In its most basic sense, supply chain management is a broad range of activities involved in the centralized control and management of the entire production process, i.e. the transformation of raw materials and components into the final product that is delivered to the consumer.
Supply chains are of course not a new concept, but the concerted effort to generate value through efficiencies is more recent phenomenon. The ultimate goal of supply chain management is the efficient and economic flow of materials, money, and information to maximize customer value and create competitive advantage in the market.
Why is Supply Chain Management Important?
Made up of a variety of stakeholders and characterized by fragmented processes, the AEC sector is complex, and this is reflected in its supply chains. In simple terms, a supply chain is a distributed but connected network of individuals, organizations, resources and suppliers, all involved in the manufacture or sale of a product. Supply chain management seeks to manage these complexities and improve the performance of the supply chain.
By creating a robust network of suppliers who move product along and connect the sourcing, production and logistical stages, supply chain management seeks to increase collaboration, manage demand and promptly deal with disruptions. Successful supply chain management is cognizant of the many junctures along the supply chain where value can be added or lost, and the effect this has on a company’s bottom line.
A key example of the impact of efficient supply chain management can be seen in the biding process. Like much of the production process, bidding is complex and resource-heavy, involving a large number of participants and vast amounts of information that needs to be readily accessible.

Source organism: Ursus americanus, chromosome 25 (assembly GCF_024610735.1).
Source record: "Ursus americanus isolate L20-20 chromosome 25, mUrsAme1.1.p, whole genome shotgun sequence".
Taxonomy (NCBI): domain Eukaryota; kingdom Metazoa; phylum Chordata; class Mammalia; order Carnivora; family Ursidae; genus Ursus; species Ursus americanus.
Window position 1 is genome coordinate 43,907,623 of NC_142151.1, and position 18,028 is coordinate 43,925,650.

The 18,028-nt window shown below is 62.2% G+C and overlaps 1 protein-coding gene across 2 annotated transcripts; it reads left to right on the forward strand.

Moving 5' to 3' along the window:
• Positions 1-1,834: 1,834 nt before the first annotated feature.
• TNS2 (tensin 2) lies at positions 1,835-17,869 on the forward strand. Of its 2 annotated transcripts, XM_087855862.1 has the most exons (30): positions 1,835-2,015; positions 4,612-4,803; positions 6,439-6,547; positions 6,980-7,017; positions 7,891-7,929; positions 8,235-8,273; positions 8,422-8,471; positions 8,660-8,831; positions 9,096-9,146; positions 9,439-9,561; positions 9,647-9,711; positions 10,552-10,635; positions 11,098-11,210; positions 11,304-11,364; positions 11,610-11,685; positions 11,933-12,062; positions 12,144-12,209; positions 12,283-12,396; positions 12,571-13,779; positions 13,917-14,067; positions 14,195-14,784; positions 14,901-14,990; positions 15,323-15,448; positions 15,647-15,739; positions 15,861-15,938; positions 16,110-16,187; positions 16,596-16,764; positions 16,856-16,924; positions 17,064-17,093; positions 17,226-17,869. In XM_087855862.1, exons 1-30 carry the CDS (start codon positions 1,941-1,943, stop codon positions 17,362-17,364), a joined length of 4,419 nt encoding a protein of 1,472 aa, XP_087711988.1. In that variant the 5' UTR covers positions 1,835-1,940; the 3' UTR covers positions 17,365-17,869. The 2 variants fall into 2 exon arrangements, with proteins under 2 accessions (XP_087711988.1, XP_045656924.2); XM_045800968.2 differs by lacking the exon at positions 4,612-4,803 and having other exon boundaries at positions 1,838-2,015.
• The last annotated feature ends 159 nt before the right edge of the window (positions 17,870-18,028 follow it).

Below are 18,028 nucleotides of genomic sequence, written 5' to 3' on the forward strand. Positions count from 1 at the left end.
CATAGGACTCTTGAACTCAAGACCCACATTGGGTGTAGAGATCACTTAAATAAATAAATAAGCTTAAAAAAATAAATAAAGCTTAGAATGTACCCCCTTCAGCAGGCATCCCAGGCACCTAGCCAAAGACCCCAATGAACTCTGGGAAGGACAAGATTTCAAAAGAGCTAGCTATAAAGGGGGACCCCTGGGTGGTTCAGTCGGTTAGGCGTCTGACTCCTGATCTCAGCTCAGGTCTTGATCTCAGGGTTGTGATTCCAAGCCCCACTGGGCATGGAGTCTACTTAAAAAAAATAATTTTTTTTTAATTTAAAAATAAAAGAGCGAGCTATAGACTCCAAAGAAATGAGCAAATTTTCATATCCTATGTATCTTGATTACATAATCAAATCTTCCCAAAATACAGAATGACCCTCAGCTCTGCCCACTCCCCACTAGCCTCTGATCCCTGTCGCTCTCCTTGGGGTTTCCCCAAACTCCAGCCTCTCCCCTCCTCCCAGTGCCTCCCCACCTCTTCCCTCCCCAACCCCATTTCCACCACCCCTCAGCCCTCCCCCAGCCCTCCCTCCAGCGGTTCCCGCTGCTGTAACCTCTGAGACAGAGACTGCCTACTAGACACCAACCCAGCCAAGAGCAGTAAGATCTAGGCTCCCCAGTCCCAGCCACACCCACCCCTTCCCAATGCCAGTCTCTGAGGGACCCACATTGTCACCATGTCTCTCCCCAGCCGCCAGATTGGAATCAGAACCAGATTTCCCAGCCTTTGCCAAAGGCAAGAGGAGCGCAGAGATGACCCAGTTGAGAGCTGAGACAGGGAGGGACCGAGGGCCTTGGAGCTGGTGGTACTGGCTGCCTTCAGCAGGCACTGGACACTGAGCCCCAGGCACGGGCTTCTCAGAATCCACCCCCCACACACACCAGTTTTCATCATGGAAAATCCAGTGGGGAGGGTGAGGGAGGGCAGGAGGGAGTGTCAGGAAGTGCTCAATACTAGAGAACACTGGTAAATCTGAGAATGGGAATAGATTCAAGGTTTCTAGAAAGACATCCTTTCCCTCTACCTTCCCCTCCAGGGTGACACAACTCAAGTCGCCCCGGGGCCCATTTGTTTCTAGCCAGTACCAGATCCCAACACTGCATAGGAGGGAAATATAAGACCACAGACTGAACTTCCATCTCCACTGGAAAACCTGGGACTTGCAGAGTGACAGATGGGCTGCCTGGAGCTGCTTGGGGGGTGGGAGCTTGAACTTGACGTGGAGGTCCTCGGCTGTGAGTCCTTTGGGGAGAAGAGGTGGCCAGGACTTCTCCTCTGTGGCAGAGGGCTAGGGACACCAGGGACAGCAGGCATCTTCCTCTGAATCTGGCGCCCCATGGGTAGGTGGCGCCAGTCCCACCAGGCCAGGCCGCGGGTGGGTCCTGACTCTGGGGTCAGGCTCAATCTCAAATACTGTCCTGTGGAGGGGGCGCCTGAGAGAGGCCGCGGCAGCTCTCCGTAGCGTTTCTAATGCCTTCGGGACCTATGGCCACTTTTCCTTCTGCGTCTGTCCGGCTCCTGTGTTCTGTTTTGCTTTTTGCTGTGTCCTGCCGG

A comprehensive supply chain management solution, with effective bid management, facilitates the bi-directional flow of information between the company issuing the bid and suppliers and greatly reduces the time, resources, and money devoted to the bidding and procurement process. Additionally, the storage of submissions and other bid data in a secure centralized system supports a clear audit trail and best practices for future bids.
This streamlining of the bidding process, specifically through automation, supports the long-term sustainability of the business by minimizing wastefulness and the errors associated with traditional methods. These inefficiencies represent a loss of value, which will ultimately cost the organization.
Big Data and Analytics in Supply Chain Management
As noted by Perkins and Wailgum in their piece for CIO, “as collaboration has increased, additional data from supply chain partners has allowed companies to use advanced analytic tools to further improve results.” They provide the following three examples where big data and information systems can support effective supply chain management:
- Identifying problems before they occur
- Optimizing price dynamically
- Improving the allocation of ‘available to promise’ inventory